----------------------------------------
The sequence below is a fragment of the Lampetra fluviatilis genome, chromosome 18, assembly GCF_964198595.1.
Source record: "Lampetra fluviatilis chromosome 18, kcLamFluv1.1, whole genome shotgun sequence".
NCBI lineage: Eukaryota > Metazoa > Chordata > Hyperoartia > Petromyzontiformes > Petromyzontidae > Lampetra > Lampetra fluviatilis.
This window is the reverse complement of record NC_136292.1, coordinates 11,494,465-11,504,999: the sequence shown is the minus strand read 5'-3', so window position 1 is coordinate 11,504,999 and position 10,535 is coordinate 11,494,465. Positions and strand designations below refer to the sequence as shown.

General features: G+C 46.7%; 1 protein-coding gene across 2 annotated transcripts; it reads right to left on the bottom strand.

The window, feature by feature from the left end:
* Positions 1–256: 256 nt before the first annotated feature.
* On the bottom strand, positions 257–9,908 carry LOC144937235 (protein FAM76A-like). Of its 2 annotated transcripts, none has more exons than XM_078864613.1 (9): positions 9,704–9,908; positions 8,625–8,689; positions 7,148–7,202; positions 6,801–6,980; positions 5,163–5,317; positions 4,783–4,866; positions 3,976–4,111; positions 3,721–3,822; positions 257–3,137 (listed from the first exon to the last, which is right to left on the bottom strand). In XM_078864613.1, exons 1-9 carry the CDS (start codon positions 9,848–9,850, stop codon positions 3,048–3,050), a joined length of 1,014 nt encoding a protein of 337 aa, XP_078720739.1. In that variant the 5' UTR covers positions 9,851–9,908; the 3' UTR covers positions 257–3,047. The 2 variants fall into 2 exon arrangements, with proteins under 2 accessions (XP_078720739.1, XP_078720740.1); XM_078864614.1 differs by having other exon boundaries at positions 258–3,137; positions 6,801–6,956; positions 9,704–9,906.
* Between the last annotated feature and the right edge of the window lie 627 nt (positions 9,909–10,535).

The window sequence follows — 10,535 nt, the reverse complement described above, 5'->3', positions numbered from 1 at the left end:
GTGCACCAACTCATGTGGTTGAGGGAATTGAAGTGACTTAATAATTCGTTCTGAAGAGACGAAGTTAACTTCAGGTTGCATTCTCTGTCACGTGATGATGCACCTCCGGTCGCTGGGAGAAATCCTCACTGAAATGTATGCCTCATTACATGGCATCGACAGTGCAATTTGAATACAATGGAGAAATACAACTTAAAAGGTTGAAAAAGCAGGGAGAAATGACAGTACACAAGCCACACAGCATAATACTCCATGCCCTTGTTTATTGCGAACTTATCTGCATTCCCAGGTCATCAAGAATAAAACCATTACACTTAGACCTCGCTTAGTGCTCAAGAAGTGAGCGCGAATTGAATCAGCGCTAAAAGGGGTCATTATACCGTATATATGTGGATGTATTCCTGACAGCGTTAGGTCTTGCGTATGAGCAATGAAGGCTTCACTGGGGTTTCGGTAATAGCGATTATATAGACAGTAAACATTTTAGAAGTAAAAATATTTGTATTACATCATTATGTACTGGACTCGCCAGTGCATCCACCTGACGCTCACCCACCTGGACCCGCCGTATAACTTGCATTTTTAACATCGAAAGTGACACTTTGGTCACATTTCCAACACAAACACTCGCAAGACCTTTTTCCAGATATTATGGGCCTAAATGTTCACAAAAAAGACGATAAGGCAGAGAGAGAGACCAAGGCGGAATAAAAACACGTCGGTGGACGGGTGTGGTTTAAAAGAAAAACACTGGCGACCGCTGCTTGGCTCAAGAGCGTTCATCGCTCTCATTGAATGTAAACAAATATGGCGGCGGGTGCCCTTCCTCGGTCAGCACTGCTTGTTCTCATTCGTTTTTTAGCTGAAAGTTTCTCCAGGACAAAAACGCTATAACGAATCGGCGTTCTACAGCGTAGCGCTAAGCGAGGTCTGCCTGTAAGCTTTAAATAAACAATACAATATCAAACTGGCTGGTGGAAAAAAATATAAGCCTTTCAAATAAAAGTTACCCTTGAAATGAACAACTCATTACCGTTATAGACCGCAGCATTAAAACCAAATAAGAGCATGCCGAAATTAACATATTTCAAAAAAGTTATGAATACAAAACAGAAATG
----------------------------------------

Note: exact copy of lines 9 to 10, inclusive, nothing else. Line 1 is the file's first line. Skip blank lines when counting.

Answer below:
* Between the last annotated feature and the right edge of the window lie 627 nt (positions 9,909–10,535).

The window sequence follows — 10,535 nt, the reverse complement described above, 5'->3', positions numbered from 1 at the left end: